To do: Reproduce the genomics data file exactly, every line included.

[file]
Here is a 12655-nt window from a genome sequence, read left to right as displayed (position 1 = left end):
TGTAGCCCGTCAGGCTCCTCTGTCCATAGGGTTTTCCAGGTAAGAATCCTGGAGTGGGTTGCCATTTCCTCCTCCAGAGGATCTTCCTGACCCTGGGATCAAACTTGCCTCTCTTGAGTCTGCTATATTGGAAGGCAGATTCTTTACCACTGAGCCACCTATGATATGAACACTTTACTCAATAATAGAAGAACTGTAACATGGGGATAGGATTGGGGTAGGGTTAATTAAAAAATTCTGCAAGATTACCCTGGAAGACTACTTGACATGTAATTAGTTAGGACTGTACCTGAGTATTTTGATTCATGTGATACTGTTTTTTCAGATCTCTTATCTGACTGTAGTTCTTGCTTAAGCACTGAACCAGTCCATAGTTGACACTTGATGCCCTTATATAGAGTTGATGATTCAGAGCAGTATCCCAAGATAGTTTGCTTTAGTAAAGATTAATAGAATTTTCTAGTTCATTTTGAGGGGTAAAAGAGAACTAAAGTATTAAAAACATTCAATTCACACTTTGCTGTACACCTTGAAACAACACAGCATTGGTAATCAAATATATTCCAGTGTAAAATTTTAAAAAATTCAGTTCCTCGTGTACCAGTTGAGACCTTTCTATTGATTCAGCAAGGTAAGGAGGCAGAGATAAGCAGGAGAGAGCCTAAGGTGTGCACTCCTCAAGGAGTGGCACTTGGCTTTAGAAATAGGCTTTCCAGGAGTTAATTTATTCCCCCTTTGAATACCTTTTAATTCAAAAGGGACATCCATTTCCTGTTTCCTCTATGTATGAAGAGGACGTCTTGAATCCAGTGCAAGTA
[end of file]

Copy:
Here is a 12655-nt window from a genome sequence, read left to right as displayed (position 1 = left end):
TGTAGCCCGTCAGGCTCCTCTGTCCATAGGGTTTTCCAGGTAAGAATCCTGGAGTGGGTTGCCATTTCCTCCTCCAGAGGATCTTCCTGACCCTGGGATCAAACTTGCCTCTCTTGAGTCTGCTATATTGGAAGGCAGATTCTTTACCACTGAGCCACCTATGATATGAACACTTTACTCAATAATAGAAGAACTGTAACATGGGGATAGGATTGGGGTAGGGTTAATTAAAAAATTCTGCAAGATTACCCTGGAAGACTACTTGACATGTAATTAGTTAGGACTGTACCTGAGTATTTTGATTCATGTGATACTGTTTTTTCAGATCTCTTATCTGACTGTAGTTCTTGCTTAAGCACTGAACCAGTCCATAGTTGACACTTGATGCCCTTATATAGAGTTGATGATTCAGAGCAGTATCCCAAGATAGTTTGCTTTAGTAAAGATTAATAGAATTTTCTAGTTCATTTTGAGGGGTAAAAGAGAACTAAAGTATTAAAAACATTCAATTCACACTTTGCTGTACACCTTGAAACAACACAGCATTGGTAATCAAATATATTCCAGTGTAAAATTTTAAAAAATTCAGTTCCTCGTGTACCAGTTGAGACCTTTCTATTGATTCAGCAAGGTAAGGAGGCAGAGATAAGCAGGAGAGAGCCTAAGGTGTGCACTCCTCAAGGAGTGGCACTTGGCTTTAGAAATAGGCTTTCCAGGAGTTAATTTATTCCCCCTTTGAATACCTTTTAATTCAAAAGGGACATCCATTTCCTGTTTCCTCTATGTATGAAGAGGACGTCTTGAATCCAGTGCAAGTA